San Vicente in Palawan used to be unheard of long time ago. That is, for someone like me who is always in search of the next great beach ala Boracay in the early 90s. Buzz was created after the Philippine edition of Survivor had its location in this part of the last frontier. Geez, what is so special about San Vicente?

Straight out of Chinese film. If one is so lucky to be taking the flight to San Vic, one will be so mesmerized with the view from above. And I am not talking about the islands for the Honda Bay island hopping nor the long stretch of white sand. San Vicente, for one, boasts of pristine old growth forests with almost intact forest cover. Greens and greens of large mountains welcome one on the right side of the plane. There is a portion, though, that towering rock mountains dominate the area -and a little fog and bluish hue, one can imagine Jet Li and Zhang Ziyi flying out of those large structures.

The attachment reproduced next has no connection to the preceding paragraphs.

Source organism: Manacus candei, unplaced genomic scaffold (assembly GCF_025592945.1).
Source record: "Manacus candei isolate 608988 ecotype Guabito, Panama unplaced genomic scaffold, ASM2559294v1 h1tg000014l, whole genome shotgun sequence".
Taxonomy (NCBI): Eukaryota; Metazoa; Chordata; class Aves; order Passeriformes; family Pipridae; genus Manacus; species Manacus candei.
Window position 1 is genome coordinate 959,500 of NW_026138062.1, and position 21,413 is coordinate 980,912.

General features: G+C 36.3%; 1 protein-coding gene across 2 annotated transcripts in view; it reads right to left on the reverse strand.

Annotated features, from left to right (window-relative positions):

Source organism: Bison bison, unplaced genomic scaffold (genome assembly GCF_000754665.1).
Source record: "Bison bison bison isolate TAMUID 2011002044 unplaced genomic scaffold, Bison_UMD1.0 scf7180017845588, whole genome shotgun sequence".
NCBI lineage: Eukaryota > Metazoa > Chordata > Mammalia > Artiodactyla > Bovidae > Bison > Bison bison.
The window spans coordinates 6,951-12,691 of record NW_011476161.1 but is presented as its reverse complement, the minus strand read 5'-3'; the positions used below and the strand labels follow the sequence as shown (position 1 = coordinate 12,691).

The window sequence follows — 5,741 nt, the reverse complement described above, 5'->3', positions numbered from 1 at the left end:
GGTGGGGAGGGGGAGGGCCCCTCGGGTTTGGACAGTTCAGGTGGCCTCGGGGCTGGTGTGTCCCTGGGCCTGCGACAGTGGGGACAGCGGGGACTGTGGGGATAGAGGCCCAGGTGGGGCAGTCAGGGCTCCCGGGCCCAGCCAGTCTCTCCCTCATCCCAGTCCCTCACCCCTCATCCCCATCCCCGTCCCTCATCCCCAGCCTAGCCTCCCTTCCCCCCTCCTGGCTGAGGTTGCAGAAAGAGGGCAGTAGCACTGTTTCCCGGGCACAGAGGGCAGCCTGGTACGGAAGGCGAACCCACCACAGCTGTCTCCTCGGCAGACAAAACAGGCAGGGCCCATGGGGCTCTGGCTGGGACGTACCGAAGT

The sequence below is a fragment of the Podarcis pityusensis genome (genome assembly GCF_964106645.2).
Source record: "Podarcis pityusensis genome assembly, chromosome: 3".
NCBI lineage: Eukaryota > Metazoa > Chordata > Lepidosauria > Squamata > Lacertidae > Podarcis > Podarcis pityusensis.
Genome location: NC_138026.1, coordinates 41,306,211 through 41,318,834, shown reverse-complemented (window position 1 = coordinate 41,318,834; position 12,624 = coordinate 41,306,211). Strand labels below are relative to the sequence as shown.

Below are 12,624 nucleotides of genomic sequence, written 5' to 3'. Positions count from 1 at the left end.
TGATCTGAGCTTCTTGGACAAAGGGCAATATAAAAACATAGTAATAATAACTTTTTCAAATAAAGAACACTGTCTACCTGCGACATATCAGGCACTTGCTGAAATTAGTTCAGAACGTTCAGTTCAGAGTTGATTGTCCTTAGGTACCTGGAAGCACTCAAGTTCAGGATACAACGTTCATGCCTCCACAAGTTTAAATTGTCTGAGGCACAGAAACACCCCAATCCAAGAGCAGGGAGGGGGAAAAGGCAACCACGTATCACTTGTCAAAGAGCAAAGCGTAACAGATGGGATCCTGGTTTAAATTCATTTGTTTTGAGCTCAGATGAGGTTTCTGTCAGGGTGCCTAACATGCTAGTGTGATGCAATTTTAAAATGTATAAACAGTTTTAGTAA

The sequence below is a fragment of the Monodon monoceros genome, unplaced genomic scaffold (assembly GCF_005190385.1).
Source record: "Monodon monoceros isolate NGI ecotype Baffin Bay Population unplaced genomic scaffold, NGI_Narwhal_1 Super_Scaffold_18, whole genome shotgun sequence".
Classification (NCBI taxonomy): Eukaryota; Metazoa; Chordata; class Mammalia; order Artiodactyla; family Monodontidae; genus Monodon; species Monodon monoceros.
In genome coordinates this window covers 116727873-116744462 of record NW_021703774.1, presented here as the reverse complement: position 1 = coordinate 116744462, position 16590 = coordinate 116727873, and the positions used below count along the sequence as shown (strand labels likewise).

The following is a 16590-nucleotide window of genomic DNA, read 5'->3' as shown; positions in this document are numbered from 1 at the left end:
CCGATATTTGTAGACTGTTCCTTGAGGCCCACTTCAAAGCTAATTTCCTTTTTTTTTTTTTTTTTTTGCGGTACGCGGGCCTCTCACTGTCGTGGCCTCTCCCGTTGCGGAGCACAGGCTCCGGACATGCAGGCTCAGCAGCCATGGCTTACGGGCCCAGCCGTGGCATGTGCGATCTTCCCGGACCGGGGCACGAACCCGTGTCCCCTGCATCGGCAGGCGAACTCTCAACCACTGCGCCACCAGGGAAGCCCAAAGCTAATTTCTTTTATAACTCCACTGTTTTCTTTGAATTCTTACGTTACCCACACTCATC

Up in the air

The 14-km beach. Unadulterated. Fine white sand and gentle waves touching the shore. Secluded. When we were up in the air (thanks to a 6-seater plane), a part of the beach can be seen from the left side window. It may look like a small stretch of beach from afar but it looked endless when one started walking from Km. 0 – that entrance with a cashew tree on the side. The area is good for skimboarding, I must say. Bring out the skim boards, peeps!

Last I heard, a number of well-known personalities own some parts of the beach. Hope they won’t fence their side of the beach so that everyone can enjoy the long patch of paradise.

Welcome to the VERY Long Beach

The 5 hour drive from Puerto Princesa. San Vicente is tucked away from the hustle and bustle of Puerto Princesa City. The long winding and bumpy ride was even monickered as taking the “abortion road.” Yeah, it was the bumpy but everything is so worth it.

Discover the shores. One of Discovery Shores' project (rumor has it).

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Ultimate beach lounging

Discovery of some shores.Table corals. Calm and crystal clear water. Secret beach. An area a couple of minutes from Port Barton is heaven with the beach all by yourself (until the developer eventually turns this into a tony hideaway). As for now, one can enjoy swimming with the fish, lying in the sand while counting the leaves of the beach tree or stare at nothing.